Wednesday, March 18, 2009

If genetic causation is complex, why should risk factors be any less so?

Every day, it seems, the forces of biological simplism -- the hunger for, and vested interest in simple answers to complex questions -- suffer a setback. Today, it's large-study results that show that screening for a simple marker for early prostate cancer detection seems to be ineffective ( New York Times prostate cancer article ). It may be harmful in the sense of leading to the detection of benign cases, and then some intervention with its associated risk of morbidity. Earlier this year somewhat similar results appeared for mammographic screening for breast cancer. The point is not to coldly denigrate attempts at early detection, but to show the importance of recognizing nature's complexity. Those who suffer from cancer--and we all know such people, and many of us will be such people--deserve all the care and concern that can be mustered. But can we think of better ways to approach this genetically complex problem? Is standard reductionism, trying to identify individual risk factors, or even single risk factors, the way to go? Or will some smart young researcher give us the benefit of conceptually innovative ideas?

For most risk factors, genetic or otherwise, the situation is similar: cholesterol, blood pressure, even obesity have complex and poorly understood associations with subsequent disease outcomes, and with prior genetic risk factors. It is already known, however, that the most effective way to head off chronic diseases is not to smoke, get exercise, and eat a moderate, balanced diet (including even to have a drink now and then!).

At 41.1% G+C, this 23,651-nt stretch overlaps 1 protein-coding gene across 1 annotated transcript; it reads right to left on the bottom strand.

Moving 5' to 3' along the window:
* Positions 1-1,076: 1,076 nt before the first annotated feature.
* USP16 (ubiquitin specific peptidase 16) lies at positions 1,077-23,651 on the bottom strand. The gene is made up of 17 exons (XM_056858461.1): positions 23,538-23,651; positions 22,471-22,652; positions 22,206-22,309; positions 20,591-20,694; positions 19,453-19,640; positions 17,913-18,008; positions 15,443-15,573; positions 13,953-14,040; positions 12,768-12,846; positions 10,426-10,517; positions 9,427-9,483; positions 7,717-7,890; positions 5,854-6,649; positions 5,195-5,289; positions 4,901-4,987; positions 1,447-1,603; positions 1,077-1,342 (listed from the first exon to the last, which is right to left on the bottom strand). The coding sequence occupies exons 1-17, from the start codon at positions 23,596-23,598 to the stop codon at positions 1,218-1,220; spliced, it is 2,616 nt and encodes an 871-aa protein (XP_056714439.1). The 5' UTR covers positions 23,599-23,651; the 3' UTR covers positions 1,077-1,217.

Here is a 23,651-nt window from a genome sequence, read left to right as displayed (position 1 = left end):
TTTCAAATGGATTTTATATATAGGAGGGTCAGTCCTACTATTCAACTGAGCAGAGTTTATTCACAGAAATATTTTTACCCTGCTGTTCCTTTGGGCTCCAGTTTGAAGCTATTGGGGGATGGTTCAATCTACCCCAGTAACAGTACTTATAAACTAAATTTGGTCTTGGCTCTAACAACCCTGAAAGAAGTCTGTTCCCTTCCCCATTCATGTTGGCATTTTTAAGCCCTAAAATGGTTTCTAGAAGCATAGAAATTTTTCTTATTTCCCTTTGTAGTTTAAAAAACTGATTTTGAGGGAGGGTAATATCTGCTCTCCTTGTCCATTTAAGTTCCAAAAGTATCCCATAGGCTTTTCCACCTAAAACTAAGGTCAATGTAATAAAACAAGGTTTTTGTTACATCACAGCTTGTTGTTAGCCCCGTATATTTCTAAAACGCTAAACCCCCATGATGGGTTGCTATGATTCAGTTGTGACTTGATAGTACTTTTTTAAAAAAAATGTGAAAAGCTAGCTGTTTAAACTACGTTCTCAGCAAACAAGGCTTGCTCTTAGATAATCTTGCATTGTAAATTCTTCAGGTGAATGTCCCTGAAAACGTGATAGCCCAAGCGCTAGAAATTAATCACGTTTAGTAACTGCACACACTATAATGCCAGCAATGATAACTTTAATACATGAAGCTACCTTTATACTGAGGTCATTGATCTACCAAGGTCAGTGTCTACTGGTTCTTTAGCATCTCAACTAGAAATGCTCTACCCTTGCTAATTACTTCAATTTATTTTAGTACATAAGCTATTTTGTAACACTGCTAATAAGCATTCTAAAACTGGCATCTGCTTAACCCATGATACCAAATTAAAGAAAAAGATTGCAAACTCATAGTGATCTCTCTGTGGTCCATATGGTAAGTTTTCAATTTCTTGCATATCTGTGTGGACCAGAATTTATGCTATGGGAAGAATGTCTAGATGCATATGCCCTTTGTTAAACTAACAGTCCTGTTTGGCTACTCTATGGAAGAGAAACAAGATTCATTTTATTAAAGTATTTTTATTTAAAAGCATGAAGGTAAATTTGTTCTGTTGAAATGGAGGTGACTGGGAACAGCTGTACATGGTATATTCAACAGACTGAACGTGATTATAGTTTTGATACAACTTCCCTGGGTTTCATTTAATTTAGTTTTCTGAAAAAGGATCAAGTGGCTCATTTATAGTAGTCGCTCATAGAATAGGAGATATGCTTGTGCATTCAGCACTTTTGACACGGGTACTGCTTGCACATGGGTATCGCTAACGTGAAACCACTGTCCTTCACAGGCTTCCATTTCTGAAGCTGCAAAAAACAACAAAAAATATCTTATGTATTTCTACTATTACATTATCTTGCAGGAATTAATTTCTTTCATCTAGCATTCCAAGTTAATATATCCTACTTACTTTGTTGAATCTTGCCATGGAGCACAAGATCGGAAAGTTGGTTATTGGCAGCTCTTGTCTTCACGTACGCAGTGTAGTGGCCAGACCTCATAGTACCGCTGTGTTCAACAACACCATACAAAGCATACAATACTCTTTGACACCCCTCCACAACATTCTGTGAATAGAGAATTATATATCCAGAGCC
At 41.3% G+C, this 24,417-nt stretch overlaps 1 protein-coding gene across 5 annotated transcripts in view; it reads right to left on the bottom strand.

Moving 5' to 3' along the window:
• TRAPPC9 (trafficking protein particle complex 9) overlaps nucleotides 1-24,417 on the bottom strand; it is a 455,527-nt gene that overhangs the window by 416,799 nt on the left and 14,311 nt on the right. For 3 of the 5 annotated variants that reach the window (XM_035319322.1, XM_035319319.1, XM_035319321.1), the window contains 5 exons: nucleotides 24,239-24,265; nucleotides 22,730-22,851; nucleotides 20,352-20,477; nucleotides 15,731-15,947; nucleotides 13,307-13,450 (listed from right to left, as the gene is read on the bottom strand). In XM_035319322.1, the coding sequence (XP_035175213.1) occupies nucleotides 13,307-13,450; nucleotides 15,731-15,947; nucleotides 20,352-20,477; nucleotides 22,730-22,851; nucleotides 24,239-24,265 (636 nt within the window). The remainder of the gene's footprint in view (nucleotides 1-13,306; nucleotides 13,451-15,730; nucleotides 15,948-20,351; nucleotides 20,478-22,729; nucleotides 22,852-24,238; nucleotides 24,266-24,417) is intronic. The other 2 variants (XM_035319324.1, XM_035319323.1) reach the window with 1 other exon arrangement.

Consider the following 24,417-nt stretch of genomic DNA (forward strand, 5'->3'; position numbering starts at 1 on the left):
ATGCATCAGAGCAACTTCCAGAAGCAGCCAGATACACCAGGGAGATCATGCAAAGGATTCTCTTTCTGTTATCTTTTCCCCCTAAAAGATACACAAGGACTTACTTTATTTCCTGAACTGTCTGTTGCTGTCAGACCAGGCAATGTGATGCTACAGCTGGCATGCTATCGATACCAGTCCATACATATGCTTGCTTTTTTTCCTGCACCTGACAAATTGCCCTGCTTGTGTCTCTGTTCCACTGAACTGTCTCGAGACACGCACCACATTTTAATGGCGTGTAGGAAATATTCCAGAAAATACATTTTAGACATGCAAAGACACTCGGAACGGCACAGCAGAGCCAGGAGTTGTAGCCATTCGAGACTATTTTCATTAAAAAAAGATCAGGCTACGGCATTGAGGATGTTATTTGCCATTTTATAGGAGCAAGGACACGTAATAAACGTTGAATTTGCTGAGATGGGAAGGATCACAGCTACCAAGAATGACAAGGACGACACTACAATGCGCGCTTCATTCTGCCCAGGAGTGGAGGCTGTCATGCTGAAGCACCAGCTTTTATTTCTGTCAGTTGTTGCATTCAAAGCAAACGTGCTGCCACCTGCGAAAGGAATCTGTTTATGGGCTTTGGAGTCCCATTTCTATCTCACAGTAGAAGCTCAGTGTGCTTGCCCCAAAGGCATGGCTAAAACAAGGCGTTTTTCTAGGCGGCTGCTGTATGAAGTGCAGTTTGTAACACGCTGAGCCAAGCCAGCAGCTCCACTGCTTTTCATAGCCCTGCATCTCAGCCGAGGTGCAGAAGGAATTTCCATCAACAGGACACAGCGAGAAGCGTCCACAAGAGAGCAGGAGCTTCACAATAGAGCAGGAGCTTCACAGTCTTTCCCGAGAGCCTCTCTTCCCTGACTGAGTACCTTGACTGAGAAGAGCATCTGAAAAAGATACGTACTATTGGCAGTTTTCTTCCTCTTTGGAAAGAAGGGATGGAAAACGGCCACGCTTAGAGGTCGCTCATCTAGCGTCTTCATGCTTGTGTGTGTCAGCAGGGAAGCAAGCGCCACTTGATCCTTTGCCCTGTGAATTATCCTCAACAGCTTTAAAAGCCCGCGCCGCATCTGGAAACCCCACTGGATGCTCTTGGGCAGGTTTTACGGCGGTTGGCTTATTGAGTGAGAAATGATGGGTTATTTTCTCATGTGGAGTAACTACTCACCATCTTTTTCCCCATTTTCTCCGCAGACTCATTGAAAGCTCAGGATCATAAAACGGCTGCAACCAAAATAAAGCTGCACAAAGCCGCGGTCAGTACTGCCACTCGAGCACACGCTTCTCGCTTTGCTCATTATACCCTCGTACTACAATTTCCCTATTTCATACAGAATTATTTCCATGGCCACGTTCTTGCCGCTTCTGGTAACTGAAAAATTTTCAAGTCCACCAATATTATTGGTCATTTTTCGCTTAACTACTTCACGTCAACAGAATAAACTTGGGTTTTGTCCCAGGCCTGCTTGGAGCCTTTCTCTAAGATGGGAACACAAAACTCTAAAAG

But, that conceptually innovative idea is not going to come anytime in the next month or so -- biology is on holiday. This is not like France, where everyone goes to the seaside in August. No, it's because of our 'stimulus' package's ad hoc grants program. Like lemmings to the sea, or hogs to the trough, every scientist and his relatives (living or deceased) is charging headlong for the new money. Whether this is a moral way to spend these funds is an open question. But everyone's now too busy putting together their hoped-for bonanza grants to do any actual scientific work. Ironically, the stimulus package's 'challenge grants' may turn out to be a NON-work initiative for science!

Presumably, the crush will end and we'll all get back to work. One can predict that, due to the gold rush the funding percentages won't be any better, and they may be worse for this 'easy money'. Time will tell.


anthrobrew said...

Hey, some of us lemmings/hogs have to keep working. I guess that's because I don't get to be an official hog. I just anonymously toil trying to build the trough, or maybe it's the cliff.

Anne Buchanan said...

Ok, true, everyone's still at work -- the lesser lemmings generating data and the greater lemmings turning it over into grants.

Ken Weiss said...

The problem is that Deans and administrators everywhere are pushing their faculty to rush to the trough. Many if not most of the projects could be called 'pork'. They are not mainly ensuring employment for those given cold shock by the economic downturn, but mainly business as usual (or, for example, more equipment quickly justified). Or salaries for faculty members who already have most if not all their salaries covered on grants or who are making large amounts of money already. So this is, to me, not in the spirit of the thing that's so desperately important for many people today.